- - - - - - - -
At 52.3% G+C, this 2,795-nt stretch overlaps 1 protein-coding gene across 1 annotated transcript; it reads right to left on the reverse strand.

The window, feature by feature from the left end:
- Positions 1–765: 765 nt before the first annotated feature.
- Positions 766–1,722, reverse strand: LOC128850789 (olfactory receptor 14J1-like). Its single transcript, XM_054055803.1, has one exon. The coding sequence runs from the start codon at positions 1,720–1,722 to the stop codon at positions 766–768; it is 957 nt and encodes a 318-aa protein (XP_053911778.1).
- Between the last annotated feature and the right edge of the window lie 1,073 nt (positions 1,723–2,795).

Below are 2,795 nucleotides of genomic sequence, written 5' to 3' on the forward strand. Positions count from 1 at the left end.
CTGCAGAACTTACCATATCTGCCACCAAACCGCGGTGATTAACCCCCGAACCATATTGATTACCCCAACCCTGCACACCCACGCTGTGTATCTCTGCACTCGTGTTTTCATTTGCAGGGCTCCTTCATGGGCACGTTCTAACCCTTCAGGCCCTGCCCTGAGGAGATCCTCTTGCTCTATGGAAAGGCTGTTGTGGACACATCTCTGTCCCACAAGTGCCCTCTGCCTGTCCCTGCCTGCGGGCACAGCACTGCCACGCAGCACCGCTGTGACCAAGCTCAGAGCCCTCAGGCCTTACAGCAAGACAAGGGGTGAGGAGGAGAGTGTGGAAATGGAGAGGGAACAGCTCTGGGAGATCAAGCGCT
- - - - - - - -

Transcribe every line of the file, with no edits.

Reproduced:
At 52.3% G+C, this 2,795-nt stretch overlaps 1 protein-coding gene across 1 annotated transcript; it reads right to left on the reverse strand.

The window, feature by feature from the left end:
- Positions 1–765: 765 nt before the first annotated feature.
- Positions 766–1,722, reverse strand: LOC128850789 (olfactory receptor 14J1-like). Its single transcript, XM_054055803.1, has one exon. The coding sequence runs from the start codon at positions 1,720–1,722 to the stop codon at positions 766–768; it is 957 nt and encodes a 318-aa protein (XP_053911778.1).
- Between the last annotated feature and the right edge of the window lie 1,073 nt (positions 1,723–2,795).

Below are 2,795 nucleotides of genomic sequence, written 5' to 3' on the forward strand. Positions count from 1 at the left end.
CTGCAGAACTTACCATATCTGCCACCAAACCGCGGTGATTAACCCCCGAACCATATTGATTACCCCAACCCTGCACACCCACGCTGTGTATCTCTGCACTCGTGTTTTCATTTGCAGGGCTCCTTCATGGGCACGTTCTAACCCTTCAGGCCCTGCCCTGAGGAGATCCTCTTGCTCTATGGAAAGGCTGTTGTGGACACATCTCTGTCCCACAAGTGCCCTCTGCCTGTCCCTGCCTGCGGGCACAGCACTGCCACGCAGCACCGCTGTGACCAAGCTCAGAGCCCTCAGGCCTTACAGCAAGACAAGGGGTGAGGAGGAGAGTGTGGAAATGGAGAGGGAACAGCTCTGGGAGATCAAGCGCT